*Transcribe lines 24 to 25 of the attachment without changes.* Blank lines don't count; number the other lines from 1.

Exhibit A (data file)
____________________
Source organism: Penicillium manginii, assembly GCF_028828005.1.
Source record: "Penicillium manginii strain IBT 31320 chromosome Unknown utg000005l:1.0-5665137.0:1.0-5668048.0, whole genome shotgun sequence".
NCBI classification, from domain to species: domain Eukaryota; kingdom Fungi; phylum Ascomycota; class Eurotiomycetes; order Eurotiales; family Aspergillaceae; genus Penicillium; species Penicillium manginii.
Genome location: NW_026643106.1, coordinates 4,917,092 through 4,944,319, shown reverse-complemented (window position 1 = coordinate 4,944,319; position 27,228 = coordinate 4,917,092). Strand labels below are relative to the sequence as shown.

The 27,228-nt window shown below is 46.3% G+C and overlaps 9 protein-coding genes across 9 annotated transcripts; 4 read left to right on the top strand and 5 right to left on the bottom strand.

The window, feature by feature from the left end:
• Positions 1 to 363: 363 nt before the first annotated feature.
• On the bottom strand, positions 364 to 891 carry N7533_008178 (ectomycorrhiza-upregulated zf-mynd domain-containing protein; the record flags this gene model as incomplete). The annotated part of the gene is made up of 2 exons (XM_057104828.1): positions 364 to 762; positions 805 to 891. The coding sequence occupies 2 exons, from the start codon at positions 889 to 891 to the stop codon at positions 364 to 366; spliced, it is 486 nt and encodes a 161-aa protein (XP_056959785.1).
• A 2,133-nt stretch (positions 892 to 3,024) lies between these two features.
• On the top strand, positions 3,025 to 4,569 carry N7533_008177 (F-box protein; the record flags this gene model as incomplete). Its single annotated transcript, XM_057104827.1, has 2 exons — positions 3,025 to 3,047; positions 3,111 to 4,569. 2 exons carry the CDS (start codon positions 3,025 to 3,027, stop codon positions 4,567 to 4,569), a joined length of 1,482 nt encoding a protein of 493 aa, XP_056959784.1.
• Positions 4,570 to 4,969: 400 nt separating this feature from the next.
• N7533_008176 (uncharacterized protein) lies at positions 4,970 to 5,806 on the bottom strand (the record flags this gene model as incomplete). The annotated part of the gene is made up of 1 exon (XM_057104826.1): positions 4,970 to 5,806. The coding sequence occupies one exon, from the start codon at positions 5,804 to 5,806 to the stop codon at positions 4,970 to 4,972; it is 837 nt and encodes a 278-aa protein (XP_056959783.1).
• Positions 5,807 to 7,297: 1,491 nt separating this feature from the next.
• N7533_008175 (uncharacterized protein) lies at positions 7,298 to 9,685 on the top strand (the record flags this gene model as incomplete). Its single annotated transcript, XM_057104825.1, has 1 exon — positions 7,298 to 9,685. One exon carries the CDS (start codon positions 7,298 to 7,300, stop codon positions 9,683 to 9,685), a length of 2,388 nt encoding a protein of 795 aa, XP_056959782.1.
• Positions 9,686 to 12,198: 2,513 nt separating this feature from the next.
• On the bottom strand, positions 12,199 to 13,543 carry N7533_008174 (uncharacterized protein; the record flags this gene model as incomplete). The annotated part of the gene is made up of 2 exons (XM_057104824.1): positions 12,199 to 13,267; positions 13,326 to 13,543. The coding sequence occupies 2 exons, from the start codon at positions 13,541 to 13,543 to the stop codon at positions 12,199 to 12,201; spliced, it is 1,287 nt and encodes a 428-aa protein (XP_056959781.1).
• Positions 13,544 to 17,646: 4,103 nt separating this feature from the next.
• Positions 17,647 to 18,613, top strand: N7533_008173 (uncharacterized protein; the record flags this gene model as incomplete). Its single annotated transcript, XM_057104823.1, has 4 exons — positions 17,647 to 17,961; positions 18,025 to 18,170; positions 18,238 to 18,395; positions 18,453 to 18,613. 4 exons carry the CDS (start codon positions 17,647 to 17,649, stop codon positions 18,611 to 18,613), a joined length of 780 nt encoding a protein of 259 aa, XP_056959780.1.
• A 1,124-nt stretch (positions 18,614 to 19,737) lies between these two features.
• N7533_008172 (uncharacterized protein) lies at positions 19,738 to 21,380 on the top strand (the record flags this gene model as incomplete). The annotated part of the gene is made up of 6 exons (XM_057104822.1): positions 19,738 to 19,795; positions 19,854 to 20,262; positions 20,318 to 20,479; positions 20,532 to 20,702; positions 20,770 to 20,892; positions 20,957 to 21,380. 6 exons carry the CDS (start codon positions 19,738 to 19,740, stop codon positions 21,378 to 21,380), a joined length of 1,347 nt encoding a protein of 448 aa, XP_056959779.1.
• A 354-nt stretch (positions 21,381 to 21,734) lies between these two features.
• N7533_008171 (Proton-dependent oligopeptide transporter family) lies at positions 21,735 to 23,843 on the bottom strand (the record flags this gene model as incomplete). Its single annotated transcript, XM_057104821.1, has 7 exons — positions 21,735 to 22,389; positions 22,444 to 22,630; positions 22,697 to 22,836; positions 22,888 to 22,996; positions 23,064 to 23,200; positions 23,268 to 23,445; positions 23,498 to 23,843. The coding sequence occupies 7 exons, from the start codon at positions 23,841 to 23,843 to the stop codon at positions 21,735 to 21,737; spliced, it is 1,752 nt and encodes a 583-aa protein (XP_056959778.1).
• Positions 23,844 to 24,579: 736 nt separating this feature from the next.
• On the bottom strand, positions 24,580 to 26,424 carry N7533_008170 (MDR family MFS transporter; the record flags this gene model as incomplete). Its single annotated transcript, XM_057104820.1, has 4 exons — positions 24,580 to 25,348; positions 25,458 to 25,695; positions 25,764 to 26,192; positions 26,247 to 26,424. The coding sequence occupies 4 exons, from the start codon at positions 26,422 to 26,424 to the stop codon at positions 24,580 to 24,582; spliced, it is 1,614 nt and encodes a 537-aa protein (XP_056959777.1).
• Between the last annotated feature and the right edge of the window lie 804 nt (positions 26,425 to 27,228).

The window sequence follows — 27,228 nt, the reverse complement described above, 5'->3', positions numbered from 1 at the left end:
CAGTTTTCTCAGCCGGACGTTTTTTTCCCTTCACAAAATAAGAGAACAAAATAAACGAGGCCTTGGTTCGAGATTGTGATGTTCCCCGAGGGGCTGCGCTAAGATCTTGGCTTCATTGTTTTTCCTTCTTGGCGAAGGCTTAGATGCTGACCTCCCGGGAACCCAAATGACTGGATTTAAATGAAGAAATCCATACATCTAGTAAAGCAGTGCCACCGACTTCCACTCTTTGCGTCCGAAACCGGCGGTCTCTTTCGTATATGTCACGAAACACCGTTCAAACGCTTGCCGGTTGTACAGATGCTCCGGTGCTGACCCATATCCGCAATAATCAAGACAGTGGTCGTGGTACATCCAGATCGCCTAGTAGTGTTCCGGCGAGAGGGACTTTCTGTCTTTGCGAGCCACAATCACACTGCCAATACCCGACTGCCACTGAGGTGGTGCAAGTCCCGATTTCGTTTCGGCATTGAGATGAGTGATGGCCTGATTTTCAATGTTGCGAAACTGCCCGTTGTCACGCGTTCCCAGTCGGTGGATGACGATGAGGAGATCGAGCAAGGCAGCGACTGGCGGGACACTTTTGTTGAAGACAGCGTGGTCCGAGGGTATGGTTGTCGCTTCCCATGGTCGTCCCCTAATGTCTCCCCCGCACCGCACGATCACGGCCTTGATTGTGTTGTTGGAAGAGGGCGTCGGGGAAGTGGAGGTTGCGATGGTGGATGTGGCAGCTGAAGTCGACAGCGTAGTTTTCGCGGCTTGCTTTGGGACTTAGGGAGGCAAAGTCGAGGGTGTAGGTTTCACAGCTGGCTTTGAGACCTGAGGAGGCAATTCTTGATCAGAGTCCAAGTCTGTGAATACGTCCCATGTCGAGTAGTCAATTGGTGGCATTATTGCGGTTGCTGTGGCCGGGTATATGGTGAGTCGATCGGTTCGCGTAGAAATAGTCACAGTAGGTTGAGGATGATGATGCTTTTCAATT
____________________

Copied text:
• On the bottom strand, positions 24,580 to 26,424 carry N7533_008170 (MDR family MFS transporter; the record flags this gene model as incomplete). Its single annotated transcript, XM_057104820.1, has 4 exons — positions 24,580 to 25,348; positions 25,458 to 25,695; positions 25,764 to 26,192; positions 26,247 to 26,424. The coding sequence occupies 4 exons, from the start codon at positions 26,422 to 26,424 to the stop codon at positions 24,580 to 24,582; spliced, it is 1,614 nt and encodes a 537-aa protein (XP_056959777.1).
• Between the last annotated feature and the right edge of the window lie 804 nt (positions 26,425 to 27,228).